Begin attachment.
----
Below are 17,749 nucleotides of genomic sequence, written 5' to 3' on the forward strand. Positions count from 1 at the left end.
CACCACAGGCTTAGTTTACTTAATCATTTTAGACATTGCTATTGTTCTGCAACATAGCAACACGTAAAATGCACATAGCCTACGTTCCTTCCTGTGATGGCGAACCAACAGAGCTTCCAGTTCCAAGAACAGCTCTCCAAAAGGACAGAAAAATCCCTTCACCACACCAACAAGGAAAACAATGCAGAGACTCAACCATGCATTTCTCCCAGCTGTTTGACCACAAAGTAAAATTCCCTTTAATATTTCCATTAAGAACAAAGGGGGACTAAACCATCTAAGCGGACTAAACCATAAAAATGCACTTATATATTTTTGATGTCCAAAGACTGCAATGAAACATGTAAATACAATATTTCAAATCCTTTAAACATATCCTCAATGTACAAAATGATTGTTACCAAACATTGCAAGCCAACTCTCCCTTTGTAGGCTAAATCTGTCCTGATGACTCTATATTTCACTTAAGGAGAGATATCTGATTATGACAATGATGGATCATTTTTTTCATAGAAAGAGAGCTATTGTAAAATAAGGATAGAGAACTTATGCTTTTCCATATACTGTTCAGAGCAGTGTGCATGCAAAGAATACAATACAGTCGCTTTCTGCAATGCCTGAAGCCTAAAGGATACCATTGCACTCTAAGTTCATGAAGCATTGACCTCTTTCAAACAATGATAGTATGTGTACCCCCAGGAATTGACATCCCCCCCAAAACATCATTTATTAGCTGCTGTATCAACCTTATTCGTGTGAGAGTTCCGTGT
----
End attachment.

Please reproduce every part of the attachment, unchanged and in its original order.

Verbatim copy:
Below are 17,749 nucleotides of genomic sequence, written 5' to 3' on the forward strand. Positions count from 1 at the left end.
CACCACAGGCTTAGTTTACTTAATCATTTTAGACATTGCTATTGTTCTGCAACATAGCAACACGTAAAATGCACATAGCCTACGTTCCTTCCTGTGATGGCGAACCAACAGAGCTTCCAGTTCCAAGAACAGCTCTCCAAAAGGACAGAAAAATCCCTTCACCACACCAACAAGGAAAACAATGCAGAGACTCAACCATGCATTTCTCCCAGCTGTTTGACCACAAAGTAAAATTCCCTTTAATATTTCCATTAAGAACAAAGGGGGACTAAACCATCTAAGCGGACTAAACCATAAAAATGCACTTATATATTTTTGATGTCCAAAGACTGCAATGAAACATGTAAATACAATATTTCAAATCCTTTAAACATATCCTCAATGTACAAAATGATTGTTACCAAACATTGCAAGCCAACTCTCCCTTTGTAGGCTAAATCTGTCCTGATGACTCTATATTTCACTTAAGGAGAGATATCTGATTATGACAATGATGGATCATTTTTTTCATAGAAAGAGAGCTATTGTAAAATAAGGATAGAGAACTTATGCTTTTCCATATACTGTTCAGAGCAGTGTGCATGCAAAGAATACAATACAGTCGCTTTCTGCAATGCCTGAAGCCTAAAGGATACCATTGCACTCTAAGTTCATGAAGCATTGACCTCTTTCAAACAATGATAGTATGTGTACCCCCAGGAATTGACATCCCCCCCAAAACATCATTTATTAGCTGCTGTATCAACCTTATTCGTGTGAGAGTTCCGTGT